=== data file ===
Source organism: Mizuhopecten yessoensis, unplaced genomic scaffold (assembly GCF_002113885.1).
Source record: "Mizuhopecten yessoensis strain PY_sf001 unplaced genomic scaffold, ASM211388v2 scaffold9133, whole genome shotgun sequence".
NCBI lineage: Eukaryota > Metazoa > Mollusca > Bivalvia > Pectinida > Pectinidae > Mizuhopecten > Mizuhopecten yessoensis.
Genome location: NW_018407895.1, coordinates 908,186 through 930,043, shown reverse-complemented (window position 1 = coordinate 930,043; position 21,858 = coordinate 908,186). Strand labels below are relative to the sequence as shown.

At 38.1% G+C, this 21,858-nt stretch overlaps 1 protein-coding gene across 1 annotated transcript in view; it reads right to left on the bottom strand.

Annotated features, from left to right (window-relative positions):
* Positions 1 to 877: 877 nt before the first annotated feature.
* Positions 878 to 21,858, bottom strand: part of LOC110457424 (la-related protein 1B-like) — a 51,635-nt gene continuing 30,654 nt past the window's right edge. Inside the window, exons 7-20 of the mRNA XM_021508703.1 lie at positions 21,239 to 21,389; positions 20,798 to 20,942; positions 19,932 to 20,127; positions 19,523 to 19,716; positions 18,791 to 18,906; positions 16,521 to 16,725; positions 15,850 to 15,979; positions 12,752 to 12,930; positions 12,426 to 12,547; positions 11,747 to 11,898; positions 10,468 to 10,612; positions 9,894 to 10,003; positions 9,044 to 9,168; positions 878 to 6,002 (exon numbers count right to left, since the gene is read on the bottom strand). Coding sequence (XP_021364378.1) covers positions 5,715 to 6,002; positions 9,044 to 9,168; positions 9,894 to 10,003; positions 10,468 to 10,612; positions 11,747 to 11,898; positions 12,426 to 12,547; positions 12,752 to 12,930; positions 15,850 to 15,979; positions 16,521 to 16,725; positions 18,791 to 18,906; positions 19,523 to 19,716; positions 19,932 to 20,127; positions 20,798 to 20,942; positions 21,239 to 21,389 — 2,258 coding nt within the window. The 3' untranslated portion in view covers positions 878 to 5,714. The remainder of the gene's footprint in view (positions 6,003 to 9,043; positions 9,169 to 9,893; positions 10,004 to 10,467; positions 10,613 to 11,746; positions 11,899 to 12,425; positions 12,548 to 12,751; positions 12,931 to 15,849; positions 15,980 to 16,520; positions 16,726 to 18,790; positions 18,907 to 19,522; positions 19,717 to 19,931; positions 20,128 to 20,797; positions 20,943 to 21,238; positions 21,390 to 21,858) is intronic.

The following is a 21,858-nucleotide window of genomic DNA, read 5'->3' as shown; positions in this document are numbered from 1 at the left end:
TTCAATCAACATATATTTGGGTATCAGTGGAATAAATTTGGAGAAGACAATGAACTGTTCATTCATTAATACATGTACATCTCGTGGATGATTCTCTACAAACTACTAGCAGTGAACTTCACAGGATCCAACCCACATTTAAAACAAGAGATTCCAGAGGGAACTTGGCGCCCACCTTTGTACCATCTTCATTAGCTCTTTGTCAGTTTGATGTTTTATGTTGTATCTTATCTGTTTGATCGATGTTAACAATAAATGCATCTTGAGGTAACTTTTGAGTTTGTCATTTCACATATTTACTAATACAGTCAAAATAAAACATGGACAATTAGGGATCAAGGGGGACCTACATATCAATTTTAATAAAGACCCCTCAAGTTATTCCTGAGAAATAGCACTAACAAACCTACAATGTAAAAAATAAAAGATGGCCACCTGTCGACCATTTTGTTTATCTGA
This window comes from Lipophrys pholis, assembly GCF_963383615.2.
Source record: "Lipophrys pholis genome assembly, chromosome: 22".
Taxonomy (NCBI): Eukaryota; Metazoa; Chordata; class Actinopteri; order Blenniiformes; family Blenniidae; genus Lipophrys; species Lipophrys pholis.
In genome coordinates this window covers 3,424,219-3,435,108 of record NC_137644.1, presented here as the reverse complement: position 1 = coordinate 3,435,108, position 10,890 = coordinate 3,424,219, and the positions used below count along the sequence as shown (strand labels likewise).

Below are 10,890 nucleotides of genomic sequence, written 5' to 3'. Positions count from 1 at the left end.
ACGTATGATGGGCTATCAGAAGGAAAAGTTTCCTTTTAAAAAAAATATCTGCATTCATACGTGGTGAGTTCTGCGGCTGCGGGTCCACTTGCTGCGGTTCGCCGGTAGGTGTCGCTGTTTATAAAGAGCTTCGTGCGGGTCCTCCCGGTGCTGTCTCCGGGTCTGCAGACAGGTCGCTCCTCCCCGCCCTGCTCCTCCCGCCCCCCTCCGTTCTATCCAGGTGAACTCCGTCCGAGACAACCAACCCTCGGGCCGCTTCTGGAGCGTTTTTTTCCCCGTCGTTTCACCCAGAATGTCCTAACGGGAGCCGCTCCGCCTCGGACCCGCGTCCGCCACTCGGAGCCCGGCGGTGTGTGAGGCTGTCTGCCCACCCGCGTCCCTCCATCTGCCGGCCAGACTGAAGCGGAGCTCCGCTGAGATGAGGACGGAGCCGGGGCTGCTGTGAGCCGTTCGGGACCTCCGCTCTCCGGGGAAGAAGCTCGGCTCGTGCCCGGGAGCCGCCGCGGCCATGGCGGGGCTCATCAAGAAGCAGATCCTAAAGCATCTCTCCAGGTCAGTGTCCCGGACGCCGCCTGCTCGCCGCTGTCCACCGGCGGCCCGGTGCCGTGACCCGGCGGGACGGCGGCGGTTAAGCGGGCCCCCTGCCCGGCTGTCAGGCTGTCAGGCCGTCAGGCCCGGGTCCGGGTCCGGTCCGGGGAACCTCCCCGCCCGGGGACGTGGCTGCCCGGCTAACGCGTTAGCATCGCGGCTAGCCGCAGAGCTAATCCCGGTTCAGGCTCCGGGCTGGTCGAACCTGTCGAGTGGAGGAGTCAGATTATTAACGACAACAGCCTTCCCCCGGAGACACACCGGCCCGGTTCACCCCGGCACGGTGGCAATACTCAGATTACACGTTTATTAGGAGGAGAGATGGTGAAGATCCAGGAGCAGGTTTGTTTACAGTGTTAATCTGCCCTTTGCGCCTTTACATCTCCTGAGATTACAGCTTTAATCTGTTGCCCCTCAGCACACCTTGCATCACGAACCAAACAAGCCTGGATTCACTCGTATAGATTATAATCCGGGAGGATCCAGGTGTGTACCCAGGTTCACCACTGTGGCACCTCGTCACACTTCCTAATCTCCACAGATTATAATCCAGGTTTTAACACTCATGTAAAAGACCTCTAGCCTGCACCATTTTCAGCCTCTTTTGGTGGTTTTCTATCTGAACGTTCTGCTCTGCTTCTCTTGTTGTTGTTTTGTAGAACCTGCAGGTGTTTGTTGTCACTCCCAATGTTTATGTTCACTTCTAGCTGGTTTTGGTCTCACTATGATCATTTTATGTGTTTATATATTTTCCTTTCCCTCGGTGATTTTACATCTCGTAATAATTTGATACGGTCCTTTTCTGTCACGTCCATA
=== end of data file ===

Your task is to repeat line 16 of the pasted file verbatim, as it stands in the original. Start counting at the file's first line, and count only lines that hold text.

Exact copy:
ACGTATGATGGGCTATCAGAAGGAAAAGTTTCCTTTTAAAAAAAATATCTGCATTCATACGTGGTGAGTTCTGCGGCTGCGGGTCCACTTGCTGCGGTTCGCCGGTAGGTGTCGCTGTTTATAAAGAGCTTCGTGCGGGTCCTCCCGGTGCTGTCTCCGGGTCTGCAGACAGGTCGCTCCTCCCCGCCCTGCTCCTCCCGCCCCCCTCCGTTCTATCCAGGTGAACTCCGTCCGAGACAACCAACCCTCGGGCCGCTTCTGGAGCGTTTTTTTCCCCGTCGTTTCACCCAGAATGTCCTAACGGGAGCCGCTCCGCCTCGGACCCGCGTCCGCCACTCGGAGCCCGGCGGTGTGTGAGGCTGTCTGCCCACCCGCGTCCCTCCATCTGCCGGCCAGACTGAAGCGGAGCTCCGCTGAGATGAGGACGGAGCCGGGGCTGCTGTGAGCCGTTCGGGACCTCCGCTCTCCGGGGAAGAAGCTCGGCTCGTGCCCGGGAGCCGCCGCGGCCATGGCGGGGCTCATCAAGAAGCAGATCCTAAAGCATCTCTCCAGGTCAGTGTCCCGGACGCCGCCTGCTCGCCGCTGTCCACCGGCGGCCCGGTGCCGTGACCCGGCGGGACGGCGGCGGTTAAGCGGGCCCCCTGCCCGGCTGTCAGGCTGTCAGGCCGTCAGGCCCGGGTCCGGGTCCGGTCCGGGGAACCTCCCCGCCCGGGGACGTGGCTGCCCGGCTAACGCGTTAGCATCGCGGCTAGCCGCAGAGCTAATCCCGGTTCAGGCTCCGGGCTGGTCGAACCTGTCGAGTGGAGGAGTCAGATTATTAACGACAACAGCCTTCCCCCGGAGACACACCGGCCCGGTTCACCCCGGCACGGTGGCAATACTCAGATTACACGTTTATTAGGAGGAGAGATGGTGAAGATCCAGGAGCAGGTTTGTTTACAGTGTTAATCTGCCCTTTGCGCCTTTACATCTCCTGAGATTACAGCTTTAATCTGTTGCCCCTCAGCACACCTTGCATCACGAACCAAACAAGCCTGGATTCACTCGTATAGATTATAATCCGGGAGGATCCAGGTGTGTACCCAGGTTCACCACTGTGGCACCTCGTCACACTTCCTAATCTCCACAGATTATAATCCAGGTTTTAACACTCATGTAAAAGACCTCTAGCCTGCACCATTTTCAGCCTCTTTTGGTGGTTTTCTATCTGAACGTTCTGCTCTGCTTCTCTTGTTGTTGTTTTGTAGAACCTGCAGGTGTTTGTTGTCACTCCCAATGTTTATGTTCACTTCTAGCTGGTTTTGGTCTCACTATGATCATTTTATGTGTTTATATATTTTCCTTTCCCTCGGTGATTTTACATCTCGTAATAATTTGATACGGTCCTTTTCTGTCACGTCCATA